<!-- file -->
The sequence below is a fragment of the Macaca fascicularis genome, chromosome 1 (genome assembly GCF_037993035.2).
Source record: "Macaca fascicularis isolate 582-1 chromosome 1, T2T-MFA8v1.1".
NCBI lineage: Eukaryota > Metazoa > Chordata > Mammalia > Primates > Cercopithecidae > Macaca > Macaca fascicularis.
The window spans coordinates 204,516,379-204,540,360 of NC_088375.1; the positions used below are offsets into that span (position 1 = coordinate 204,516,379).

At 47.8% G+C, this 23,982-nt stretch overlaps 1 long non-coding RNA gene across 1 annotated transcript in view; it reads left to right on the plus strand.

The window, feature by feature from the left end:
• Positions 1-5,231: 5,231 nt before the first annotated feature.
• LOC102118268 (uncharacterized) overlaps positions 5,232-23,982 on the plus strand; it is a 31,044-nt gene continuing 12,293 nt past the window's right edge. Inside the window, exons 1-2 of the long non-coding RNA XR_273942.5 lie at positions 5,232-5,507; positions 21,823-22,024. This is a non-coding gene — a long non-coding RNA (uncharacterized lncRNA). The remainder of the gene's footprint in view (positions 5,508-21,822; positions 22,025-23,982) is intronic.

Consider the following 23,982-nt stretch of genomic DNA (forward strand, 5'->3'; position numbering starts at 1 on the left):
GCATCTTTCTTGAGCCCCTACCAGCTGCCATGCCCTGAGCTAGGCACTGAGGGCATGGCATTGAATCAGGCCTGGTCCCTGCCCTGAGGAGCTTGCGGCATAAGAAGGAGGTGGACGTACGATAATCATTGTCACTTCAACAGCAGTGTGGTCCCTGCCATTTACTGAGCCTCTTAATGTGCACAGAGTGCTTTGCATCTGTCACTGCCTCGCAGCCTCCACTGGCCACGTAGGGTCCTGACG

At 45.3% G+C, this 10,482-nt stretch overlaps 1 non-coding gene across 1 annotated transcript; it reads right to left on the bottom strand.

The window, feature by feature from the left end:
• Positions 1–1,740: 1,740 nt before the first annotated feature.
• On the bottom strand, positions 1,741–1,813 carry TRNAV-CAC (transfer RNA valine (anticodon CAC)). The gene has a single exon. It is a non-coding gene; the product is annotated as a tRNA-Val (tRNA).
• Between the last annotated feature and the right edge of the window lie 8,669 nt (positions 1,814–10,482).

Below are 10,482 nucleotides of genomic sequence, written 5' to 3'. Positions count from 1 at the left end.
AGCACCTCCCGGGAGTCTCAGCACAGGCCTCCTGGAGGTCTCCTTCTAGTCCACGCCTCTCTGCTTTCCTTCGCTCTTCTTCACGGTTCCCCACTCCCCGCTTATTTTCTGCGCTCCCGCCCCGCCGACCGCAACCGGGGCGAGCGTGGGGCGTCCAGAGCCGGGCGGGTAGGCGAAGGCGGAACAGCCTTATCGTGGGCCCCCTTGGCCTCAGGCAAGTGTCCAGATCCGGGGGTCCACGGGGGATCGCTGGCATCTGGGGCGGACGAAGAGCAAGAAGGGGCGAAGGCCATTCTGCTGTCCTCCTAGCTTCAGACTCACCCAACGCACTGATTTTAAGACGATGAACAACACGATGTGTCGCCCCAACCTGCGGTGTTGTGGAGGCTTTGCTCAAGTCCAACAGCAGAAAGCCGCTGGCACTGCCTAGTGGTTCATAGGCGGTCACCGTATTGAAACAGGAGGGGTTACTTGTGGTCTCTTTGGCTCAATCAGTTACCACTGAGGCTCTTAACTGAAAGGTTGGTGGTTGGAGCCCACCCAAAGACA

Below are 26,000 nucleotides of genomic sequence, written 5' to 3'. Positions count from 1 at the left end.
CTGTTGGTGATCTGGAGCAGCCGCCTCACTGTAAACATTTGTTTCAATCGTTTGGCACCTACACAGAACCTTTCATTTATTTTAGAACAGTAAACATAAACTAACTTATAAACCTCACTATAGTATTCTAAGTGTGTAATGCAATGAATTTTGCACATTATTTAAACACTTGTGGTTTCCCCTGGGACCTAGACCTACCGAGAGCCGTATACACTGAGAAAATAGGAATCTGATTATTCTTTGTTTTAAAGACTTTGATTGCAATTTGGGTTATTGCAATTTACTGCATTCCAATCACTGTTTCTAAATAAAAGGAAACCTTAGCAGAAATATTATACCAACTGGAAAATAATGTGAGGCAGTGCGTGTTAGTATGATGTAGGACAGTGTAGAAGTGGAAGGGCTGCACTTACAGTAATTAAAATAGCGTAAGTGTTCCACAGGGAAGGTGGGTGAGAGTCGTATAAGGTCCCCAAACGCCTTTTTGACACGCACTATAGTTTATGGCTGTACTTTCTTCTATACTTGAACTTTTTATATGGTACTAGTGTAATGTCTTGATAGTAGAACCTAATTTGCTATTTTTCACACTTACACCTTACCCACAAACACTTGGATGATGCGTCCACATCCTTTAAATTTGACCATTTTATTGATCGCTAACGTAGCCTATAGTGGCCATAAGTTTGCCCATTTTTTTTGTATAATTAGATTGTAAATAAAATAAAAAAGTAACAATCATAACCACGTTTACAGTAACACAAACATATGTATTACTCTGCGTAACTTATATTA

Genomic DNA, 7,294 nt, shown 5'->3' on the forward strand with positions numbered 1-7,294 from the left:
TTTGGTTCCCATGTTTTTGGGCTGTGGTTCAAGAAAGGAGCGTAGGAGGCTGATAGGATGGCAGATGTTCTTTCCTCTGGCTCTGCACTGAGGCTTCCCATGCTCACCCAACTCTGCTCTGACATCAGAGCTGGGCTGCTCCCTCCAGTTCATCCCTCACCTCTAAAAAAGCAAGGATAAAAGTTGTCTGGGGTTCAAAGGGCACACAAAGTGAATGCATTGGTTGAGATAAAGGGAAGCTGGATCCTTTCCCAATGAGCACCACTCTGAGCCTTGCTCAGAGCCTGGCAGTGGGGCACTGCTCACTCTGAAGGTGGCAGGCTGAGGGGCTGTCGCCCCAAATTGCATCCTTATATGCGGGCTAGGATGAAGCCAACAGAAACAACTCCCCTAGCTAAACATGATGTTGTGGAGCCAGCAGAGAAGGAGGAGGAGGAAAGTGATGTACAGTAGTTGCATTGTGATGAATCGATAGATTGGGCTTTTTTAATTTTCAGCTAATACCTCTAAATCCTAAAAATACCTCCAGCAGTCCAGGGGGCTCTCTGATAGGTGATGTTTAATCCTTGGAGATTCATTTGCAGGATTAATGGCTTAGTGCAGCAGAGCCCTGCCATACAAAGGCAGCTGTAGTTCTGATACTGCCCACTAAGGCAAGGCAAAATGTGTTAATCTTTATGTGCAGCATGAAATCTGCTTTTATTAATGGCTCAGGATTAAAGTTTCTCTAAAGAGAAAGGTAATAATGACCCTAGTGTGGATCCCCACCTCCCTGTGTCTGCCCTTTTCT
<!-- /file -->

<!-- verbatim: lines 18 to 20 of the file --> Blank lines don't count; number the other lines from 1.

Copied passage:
Below are 26,000 nucleotides of genomic sequence, written 5' to 3'. Positions count from 1 at the left end.
CTGTTGGTGATCTGGAGCAGCCGCCTCACTGTAAACATTTGTTTCAATCGTTTGGCACCTACACAGAACCTTTCATTTATTTTAGAACAGTAAACATAAACTAACTTATAAACCTCACTATAGTATTCTAAGTGTGTAATGCAATGAATTTTGCACATTATTTAAACACTTGTGGTTTCCCCTGGGACCTAGACCTACCGAGAGCCGTATACACTGAGAAAATAGGAATCTGATTATTCTTTGTTTTAAAGACTTTGATTGCAATTTGGGTTATTGCAATTTACTGCATTCCAATCACTGTTTCTAAATAAAAGGAAACCTTAGCAGAAATATTATACCAACTGGAAAATAATGTGAGGCAGTGCGTGTTAGTATGATGTAGGACAGTGTAGAAGTGGAAGGGCTGCACTTACAGTAATTAAAATAGCGTAAGTGTTCCACAGGGAAGGTGGGTGAGAGTCGTATAAGGTCCCCAAACGCCTTTTTGACACGCACTATAGTTTATGGCTGTACTTTCTTCTATACTTGAACTTTTTATATGGTACTAGTGTAATGTCTTGATAGTAGAACCTAATTTGCTATTTTTCACACTTACACCTTACCCACAAACACTTGGATGATGCGTCCACATCCTTTAAATTTGACCATTTTATTGATCGCTAACGTAGCCTATAGTGGCCATAAGTTTGCCCATTTTTTTTGTATAATTAGATTGTAAATAAAATAAAAAAGTAACAATCATAACCACGTTTACAGTAACACAAACATATGTATTACTCTGCGTAACTTATATTA

Genomic DNA, 7,294 nt, shown 5'->3' on the forward strand with positions numbered 1-7,294 from the left: